Nearly one in three organizations plan to hire more information-technology workers in the year ahead, with large employers seeking IT pros with specialized skills in artificial intelligence and cybersecurity, according to a report by Spiceworks Inc., a social network for IT workers.
At the same time, roughly one quarter of IT workers say they are planning to change jobs in 2019, led by younger employees, who also are more likely than older colleagues to expect a raise and promotion in the new year, the report said.
The results are based on a survey of 1,000 network administrators, CIOs, IT managers and other tech professionals at businesses across North America and Europe in a range of industries, including manufacturing, healthcare, non-profits, education, government and finance.
Roughly half of the businesses surveyed had more than 500 employees, and about 10% had more than 5,000.
Across the board, 29% of businesses said they expect to hire more IT staff in 2019, led by growing demand for cybersecurity workers, followed by infrastructure hardware, end-user hardware, networking solutions and software development.
Larger firms were more likely than smaller ones to report a need to increase IT headcounts, the survey found.
Employers said the biggest challenge they face is upgrading IT infrastructure, while overhauling or replacing legacy systems.
When it comes to implementing innovative new capabilities, such as artificial intelligence, Internet-of-Things or edge computing, larger firms tended to face more obstacles – chiefly because they were more likely to adopt these tools at a faster rate than smaller firms, the report said.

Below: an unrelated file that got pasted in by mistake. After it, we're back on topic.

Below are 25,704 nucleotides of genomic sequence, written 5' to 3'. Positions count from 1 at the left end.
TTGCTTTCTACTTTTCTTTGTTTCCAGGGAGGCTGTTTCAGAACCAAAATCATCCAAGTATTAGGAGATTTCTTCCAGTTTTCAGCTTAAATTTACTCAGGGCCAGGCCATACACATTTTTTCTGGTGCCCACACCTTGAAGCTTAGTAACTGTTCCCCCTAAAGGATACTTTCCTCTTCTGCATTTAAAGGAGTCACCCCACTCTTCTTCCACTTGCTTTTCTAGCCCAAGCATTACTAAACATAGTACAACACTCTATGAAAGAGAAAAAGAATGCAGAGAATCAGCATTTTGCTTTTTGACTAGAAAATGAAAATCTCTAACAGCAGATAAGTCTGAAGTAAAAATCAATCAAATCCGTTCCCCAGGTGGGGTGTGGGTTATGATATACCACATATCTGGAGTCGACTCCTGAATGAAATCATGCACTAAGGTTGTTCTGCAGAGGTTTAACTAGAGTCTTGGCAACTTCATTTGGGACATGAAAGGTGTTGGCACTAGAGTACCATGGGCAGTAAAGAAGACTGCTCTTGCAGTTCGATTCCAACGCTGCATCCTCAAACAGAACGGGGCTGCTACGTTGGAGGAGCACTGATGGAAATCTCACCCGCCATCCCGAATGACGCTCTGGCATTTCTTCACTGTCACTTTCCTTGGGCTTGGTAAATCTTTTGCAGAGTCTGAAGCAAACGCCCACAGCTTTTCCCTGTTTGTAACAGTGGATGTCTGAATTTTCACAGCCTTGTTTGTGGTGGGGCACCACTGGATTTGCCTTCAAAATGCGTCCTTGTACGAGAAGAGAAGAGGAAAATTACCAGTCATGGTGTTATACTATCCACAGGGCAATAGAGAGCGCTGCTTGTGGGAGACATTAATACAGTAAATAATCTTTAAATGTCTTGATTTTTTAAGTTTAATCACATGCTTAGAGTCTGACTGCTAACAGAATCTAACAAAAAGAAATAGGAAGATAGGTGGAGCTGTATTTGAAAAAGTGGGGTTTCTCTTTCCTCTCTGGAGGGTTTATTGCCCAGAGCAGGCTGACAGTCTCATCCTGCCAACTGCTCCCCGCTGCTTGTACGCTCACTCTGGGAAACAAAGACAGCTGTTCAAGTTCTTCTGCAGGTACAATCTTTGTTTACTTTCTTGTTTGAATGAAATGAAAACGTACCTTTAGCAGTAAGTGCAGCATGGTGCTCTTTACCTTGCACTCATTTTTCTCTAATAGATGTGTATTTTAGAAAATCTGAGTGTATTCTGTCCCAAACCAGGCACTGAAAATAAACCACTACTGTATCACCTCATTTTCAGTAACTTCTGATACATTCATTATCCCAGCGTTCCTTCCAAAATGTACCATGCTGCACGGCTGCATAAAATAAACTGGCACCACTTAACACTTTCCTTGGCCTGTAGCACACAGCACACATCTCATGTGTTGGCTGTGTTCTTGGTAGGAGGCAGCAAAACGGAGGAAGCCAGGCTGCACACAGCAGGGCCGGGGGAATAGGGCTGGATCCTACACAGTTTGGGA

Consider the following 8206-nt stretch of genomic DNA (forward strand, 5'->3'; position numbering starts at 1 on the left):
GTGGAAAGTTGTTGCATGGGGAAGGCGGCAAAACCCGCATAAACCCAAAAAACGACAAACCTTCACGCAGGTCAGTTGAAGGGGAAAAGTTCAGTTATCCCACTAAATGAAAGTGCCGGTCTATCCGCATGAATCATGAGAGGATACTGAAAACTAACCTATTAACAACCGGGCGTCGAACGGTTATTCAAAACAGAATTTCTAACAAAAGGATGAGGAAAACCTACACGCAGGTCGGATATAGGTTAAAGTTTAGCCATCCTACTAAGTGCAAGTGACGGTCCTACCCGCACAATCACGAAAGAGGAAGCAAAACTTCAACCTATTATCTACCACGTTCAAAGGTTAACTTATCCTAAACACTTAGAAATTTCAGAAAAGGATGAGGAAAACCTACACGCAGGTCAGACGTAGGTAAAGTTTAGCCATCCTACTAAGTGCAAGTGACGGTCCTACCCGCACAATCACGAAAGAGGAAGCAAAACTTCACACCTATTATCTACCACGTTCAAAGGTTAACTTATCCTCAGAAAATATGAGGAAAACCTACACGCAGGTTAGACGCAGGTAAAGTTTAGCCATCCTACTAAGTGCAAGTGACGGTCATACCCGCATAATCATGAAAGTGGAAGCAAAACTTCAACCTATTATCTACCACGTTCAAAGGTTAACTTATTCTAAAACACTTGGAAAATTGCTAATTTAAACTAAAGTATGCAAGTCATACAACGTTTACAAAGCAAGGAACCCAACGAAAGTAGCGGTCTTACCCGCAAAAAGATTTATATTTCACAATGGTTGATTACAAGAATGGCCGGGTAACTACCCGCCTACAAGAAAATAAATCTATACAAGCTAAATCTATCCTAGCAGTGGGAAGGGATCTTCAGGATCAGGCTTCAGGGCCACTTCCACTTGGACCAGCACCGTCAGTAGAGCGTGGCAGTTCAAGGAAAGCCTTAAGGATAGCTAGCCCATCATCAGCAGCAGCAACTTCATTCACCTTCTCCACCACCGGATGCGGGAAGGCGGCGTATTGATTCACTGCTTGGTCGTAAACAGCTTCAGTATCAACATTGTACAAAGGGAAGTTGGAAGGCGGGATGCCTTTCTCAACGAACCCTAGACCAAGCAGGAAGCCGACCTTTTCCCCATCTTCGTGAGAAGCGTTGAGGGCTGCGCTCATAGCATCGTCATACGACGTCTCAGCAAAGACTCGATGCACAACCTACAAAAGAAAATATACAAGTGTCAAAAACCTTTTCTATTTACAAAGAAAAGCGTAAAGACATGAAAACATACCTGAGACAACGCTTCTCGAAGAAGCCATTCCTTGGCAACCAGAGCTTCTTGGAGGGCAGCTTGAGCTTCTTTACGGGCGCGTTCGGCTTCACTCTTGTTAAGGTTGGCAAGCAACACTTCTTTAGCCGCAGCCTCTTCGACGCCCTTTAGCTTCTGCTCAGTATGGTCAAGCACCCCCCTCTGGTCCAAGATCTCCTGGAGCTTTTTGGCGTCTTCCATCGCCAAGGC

Peter Tsai, senior technology analyst at Spiceworks, said growing demand for IT skills has many tech professionals eyeing higher paying jobs or a chance to advance their skills.
As large employers seek to keep pace with the outgrowth of digital services and products, he said, “the job outlook looks promising for IT professionals.”
International Data Corp. estimates that the growth of digital technologies and rising demand for specialized IT skills will leave 30% of global IT jobs vacant by 2022, as employers increasingly compete for these workers.
Not surprisingly, 62% of IT professionals surveyed by Spiceworks said they are looking for salaries above a current median of roughly $70,000. Despite IT budget increases at many firms in the past year, 33% of IT workers say they did not get a raise this year, it found.
About one third of Millennial-age IT workers said they planned to look for new jobs next year, compared to 26% of Gen Xers and 13% of baby boomers, Spicework said.
Women were also more likely than men to expect a promotion next year, while men were more likely to expect a raise.
U.S. employers last month hired an estimated 107,000 new IT workers, after cutting 90,000 jobs the previous month, Comptia reported last week.
Employment gains among IT workers in businesses across the economy were buoyed by continued hiring at technology firms, which added 11,700 new workers last month, the trade group said.